References in periodicals archive ?
The role of psychological variables is especially emphasised in the psychological theories of savings such as the behavioural life-cycle hypothesis (Shefrin & Thaler, 1988).
In reaction to this counterintuitive idea, Thaler and his colleague Hersh Sheffrin proposed the "behavioral life-cycle hypothesis," in which consumption depends both on one's mental accounts and on one's lifetime wealth.
Their results provide mixed support for the life-cycle hypothesis and the permanent income hypothesis, and are consistent with the existence of inertia or persistence in household saving behavior.
When the researchers analyzed data from the entire set of respondents at any one point in time, they found evidence of what is called the simple life-cycle hypothesis: Credit card debt increases at younger ages, peaks at Middle Ages and then tapers off at older ages.
Second, according to Albert Ando and Franco Modigliani's life-cycle hypothesis, individuals spread their lifetime consumption over the span of their lives by accumulating savings during earning years and maintaining consumption levels during retirement.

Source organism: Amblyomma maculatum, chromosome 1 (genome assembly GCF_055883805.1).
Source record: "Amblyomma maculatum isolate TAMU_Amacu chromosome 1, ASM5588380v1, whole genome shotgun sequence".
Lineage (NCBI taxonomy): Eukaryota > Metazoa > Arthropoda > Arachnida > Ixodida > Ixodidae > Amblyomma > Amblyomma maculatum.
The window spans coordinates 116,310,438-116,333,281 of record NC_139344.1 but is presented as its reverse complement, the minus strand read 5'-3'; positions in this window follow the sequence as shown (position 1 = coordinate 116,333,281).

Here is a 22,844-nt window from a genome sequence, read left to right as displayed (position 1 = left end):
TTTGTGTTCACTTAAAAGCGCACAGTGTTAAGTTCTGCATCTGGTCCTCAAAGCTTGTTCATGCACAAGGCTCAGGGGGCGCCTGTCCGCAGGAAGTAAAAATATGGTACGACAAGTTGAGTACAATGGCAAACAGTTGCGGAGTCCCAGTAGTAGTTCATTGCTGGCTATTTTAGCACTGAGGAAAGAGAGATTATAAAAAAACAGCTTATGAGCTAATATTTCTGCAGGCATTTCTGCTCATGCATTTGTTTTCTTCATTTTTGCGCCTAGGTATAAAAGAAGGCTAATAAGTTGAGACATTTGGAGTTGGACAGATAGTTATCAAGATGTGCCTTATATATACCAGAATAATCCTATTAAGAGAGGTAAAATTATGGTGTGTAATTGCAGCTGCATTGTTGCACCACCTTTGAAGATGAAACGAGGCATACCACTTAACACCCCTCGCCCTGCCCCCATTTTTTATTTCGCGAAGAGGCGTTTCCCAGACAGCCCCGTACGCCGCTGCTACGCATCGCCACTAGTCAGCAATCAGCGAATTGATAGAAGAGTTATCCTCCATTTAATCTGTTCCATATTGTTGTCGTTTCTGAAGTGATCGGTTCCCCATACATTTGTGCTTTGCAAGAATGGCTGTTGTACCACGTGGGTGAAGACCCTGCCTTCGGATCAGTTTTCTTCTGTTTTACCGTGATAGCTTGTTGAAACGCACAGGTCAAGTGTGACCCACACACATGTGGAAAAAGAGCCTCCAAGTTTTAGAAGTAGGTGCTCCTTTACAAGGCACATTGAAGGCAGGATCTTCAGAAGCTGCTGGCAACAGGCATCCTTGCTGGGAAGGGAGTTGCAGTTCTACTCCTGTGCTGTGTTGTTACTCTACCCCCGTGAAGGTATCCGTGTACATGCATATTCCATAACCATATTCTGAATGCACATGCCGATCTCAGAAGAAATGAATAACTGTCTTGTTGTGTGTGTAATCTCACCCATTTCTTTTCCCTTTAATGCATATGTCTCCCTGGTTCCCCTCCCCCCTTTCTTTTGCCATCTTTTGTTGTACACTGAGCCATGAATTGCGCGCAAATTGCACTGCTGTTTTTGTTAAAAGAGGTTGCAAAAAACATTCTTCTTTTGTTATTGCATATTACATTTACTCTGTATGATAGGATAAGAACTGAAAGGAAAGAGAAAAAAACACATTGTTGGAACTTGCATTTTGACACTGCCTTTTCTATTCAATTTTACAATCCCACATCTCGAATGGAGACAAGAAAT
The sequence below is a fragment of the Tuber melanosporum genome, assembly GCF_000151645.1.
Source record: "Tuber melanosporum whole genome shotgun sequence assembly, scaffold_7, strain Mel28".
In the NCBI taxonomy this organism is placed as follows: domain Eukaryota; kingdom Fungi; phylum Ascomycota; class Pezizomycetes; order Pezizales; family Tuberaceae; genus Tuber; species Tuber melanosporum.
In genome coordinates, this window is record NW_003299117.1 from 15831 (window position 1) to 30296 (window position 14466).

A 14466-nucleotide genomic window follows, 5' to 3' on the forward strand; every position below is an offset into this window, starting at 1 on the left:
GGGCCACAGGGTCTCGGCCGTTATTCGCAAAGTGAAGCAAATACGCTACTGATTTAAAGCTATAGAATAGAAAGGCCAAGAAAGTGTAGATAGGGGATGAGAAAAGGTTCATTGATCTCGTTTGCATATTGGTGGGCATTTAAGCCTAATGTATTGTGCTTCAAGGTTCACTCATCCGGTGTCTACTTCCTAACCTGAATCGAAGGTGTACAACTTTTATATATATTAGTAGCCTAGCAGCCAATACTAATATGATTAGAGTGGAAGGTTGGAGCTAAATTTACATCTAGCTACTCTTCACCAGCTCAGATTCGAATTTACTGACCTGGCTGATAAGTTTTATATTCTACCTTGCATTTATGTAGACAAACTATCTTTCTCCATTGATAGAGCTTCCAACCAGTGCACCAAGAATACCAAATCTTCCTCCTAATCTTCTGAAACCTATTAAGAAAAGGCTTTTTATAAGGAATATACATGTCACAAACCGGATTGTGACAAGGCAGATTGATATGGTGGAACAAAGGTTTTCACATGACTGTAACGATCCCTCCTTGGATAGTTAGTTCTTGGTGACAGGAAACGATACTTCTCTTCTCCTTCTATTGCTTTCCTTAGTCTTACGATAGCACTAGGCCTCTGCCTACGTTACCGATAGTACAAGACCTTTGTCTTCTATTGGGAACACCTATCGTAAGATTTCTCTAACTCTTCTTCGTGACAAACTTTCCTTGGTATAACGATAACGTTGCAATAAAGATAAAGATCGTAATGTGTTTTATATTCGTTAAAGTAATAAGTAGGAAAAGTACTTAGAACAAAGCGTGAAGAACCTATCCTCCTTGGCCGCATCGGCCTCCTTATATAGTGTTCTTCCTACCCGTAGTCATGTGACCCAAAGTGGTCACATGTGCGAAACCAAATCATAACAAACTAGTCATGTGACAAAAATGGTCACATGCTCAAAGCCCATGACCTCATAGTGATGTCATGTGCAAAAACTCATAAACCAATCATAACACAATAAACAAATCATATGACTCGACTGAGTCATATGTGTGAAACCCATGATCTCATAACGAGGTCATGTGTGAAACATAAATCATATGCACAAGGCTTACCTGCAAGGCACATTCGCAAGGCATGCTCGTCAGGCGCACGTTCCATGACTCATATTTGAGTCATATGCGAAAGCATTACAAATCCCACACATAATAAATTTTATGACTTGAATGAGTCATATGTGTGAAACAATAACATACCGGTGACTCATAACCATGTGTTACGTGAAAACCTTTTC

Given the life-cycle hypothesis, this type of intergenerational risk sharing reinforces the preference of younger people to invest in equity (Heeringa, 2008).
The objective of this paper is to provide a sound theoretical framework for the empirical analysis of consumer indebtedness, by integrating Portfolio theory with the Life-Cycle hypothesis (LCH) model of consumption.
After describing the economic legacy of Ando, contributors offer their research on the age-saving profile and the life-cycle hypothesis, estimates of wealth effects of capital gains on Italian households, demographic and economic changes at the personal level in Italy, the question of whether the elderly save inappropriately in Japan, robust monetary policy, the euro and the transmission of monetary policy, monetary and fiscal policy in a liquidity trap, non-affine structure and systematic risk sources in generalized duration, the over-investment hypothesis, designing indexed units of account, land prices and business fixed investments in Japan, and, in closing, rationality, behavior and switching idiosyncrasies in the euro-dollar exchange rate.
Another area of Modigliani's fundamental contribution to economics is his life-cycle hypothesis of the consumption function.
The results support the life-cycle hypothesis of savings.
Modigliani, "The Life-Cycle Hypothesis of Saving: Aggregate Implications and Tests," American Economic Review, vol.
One possible explanation may be life-cycle hypothesis. Given that the demographics of the United States clearly show an aging population, less would be saved, and more saving would be spent to support retirement, and/or elderly consumption.